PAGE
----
What is the story about your school's history?
Do some research and share your school's history. Celebrate your school and it's anniversary.
- Foundation of the school
- History of the school name
- What was it like 50 years ago?
- Renovation: before and after photos of the school building (s)
- Local news: find out what's going on in the near area of the school. Is there something interesting for students and teachers? Write reports and articles and take some photographs.
What is on the school's agenda?
- Will the bus stop be rebuilt?
- Is there a new sports complex?
- Has a new basketball hoop been installed in the park?
- Interview with the mayor
- Interview other important groups of people in your city or town
- Opinions and perspectives
Ask your classmates to write opinion articles, letters to the editor, and editorials about:
- School rules
- School classes and subjects
- School uniforms
- What makes a good teacher?
- What makes a good student?
Include opinions and tips on personal topics in your magazine. For example:
- How do you make friends?
- How do you work well together? (teamwork)
- How can you overcome fear?
- How can you get rid of bad habits?
- How can you deal with peer pressure?
- What can you do against bullying?
More ideas you can implement in your school newspaper or magazine project at school
- Comics (written and drawn by students)
- Project on socially relevant topics
- Practical work
- Results of creative projects (art works)
How do you make your own school magazine?
- Create an account in Jilster
- Make a design in the makerspace
- Choose a template from our selection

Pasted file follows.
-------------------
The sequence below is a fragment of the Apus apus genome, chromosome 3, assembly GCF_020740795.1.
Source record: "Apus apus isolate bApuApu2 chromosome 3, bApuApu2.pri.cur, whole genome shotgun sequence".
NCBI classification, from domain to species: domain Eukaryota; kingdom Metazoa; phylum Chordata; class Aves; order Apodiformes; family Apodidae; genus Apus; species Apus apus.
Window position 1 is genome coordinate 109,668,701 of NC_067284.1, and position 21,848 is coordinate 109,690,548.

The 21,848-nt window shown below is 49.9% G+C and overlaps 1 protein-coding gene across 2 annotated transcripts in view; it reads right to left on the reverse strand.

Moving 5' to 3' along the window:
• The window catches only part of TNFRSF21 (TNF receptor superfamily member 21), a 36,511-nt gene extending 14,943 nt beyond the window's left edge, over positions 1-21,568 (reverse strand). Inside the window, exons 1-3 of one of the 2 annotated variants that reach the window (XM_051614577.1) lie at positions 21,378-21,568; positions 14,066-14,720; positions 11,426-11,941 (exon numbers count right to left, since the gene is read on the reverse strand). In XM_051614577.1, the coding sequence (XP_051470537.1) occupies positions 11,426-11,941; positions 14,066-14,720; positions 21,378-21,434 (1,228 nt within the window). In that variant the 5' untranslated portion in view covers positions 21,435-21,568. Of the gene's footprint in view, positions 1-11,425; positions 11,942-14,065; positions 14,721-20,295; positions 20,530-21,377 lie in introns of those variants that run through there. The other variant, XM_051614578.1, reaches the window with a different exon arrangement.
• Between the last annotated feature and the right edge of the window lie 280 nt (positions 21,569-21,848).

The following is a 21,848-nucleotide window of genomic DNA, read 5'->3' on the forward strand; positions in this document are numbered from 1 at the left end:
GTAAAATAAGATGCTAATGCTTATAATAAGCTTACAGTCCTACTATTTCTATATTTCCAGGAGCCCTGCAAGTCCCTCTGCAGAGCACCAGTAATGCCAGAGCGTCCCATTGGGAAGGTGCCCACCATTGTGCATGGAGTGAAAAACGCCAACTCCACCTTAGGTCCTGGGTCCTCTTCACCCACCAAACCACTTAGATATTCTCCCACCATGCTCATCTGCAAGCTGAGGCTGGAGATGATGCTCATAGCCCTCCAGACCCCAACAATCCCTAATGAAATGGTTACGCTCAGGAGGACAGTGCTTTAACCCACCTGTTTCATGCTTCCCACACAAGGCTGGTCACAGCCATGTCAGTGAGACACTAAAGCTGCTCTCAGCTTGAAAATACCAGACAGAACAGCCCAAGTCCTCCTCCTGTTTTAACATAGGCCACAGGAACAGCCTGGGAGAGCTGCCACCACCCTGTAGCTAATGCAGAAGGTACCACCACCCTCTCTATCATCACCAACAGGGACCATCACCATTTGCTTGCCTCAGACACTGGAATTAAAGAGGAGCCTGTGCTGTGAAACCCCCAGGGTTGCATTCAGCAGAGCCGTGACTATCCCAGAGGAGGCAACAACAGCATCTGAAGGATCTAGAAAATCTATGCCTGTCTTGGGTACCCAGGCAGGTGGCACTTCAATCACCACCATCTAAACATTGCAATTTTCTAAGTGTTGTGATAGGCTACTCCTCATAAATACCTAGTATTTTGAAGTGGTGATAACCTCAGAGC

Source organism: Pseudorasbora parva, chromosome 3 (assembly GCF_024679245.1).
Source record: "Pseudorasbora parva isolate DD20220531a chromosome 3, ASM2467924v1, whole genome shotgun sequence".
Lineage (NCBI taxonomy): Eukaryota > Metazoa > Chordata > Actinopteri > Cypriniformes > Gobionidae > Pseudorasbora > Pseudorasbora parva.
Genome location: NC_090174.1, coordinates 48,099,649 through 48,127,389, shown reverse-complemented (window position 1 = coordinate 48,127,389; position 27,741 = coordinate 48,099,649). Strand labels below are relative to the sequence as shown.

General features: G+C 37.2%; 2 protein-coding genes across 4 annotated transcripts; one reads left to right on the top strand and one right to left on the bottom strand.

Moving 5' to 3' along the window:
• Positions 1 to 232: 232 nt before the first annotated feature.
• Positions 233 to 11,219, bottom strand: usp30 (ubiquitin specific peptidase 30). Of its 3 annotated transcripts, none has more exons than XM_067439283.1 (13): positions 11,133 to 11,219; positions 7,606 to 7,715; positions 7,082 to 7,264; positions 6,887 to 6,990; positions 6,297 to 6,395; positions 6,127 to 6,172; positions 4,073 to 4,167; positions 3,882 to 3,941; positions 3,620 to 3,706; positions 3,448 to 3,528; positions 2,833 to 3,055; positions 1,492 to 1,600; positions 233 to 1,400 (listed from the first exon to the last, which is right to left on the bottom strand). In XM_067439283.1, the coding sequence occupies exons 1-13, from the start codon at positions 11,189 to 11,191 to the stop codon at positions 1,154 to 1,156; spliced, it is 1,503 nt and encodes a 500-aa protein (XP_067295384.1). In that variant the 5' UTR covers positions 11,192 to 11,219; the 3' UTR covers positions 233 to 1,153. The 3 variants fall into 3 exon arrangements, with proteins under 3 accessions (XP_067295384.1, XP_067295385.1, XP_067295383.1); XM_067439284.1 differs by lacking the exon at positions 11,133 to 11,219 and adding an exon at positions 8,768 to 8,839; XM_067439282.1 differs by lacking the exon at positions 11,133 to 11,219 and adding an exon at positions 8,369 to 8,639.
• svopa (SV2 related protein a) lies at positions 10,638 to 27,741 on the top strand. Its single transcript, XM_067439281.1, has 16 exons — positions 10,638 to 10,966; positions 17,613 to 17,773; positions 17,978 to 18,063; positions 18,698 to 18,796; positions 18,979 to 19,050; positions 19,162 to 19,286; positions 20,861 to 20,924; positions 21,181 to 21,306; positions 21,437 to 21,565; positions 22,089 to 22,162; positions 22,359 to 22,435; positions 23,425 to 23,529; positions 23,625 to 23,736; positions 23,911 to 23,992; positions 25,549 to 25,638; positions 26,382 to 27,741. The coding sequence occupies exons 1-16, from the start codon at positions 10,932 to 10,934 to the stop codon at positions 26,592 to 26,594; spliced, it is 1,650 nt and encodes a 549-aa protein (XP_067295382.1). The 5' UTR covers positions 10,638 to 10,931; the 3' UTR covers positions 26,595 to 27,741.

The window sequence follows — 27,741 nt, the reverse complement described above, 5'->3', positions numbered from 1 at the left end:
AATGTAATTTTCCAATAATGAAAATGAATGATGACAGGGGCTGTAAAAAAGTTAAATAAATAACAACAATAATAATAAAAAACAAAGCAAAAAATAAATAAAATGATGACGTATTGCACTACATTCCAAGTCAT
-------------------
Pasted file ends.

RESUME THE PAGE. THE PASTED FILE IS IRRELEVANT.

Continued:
- Invite students, teachers, and parents to collaborate together
- Get creative. Add images, your own photos, texts, PDF-files and edit the pages as you wish. You can also use templates & cliparts.
- Do a final edit
- Place your order
- Share your moment of giving with us 🤗
School teaches students skills they need to succeed on the job and in other areas of life. School also help students achieve a well-rounded knowledge base, which leads to a more enriching life.
There are three main categories of magazines, including consumer, trade, professional and in-house. Magazines within these categories cover many subject areas and target audiences with a diverse range of interests.
There are three types of magazines: consumer, trade and professional, and house organ, or in-house. Magazines are categorized according to the audiences they address. Consumer magazines target a specific audience within the masses of people...
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What can be done to stop bullying in schools? Language level. B2 English level (upper intermediate). Topics. writing · bullying.
Do you want to practise your reading and learn about global issues, special days and festivals? Read our articles that are written for intermediate and
Subtract whole numbers to learn about the rise in the number of video game teams at schools across the…
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In today's article, he shares practical examples for making mathematics more engaging and relevant for students. equal education, engagement, mathematics
English magazines are great for learning English because they are portable (you can carry them around with you), have short articles and are
Write a School Magazine Article People Want to Read · Recommended Resource: Audience-First Storytelling Kit · Make it something they want to read. · Audience-first
class, school and district level. Several independent studies have shown that ESL ReadingSmart is an effective intervention program that raises students'
Ask your classmates to write opinion articles, letters to the editor, and editorials about: · School rules · School classes and subjects · School uniforms · What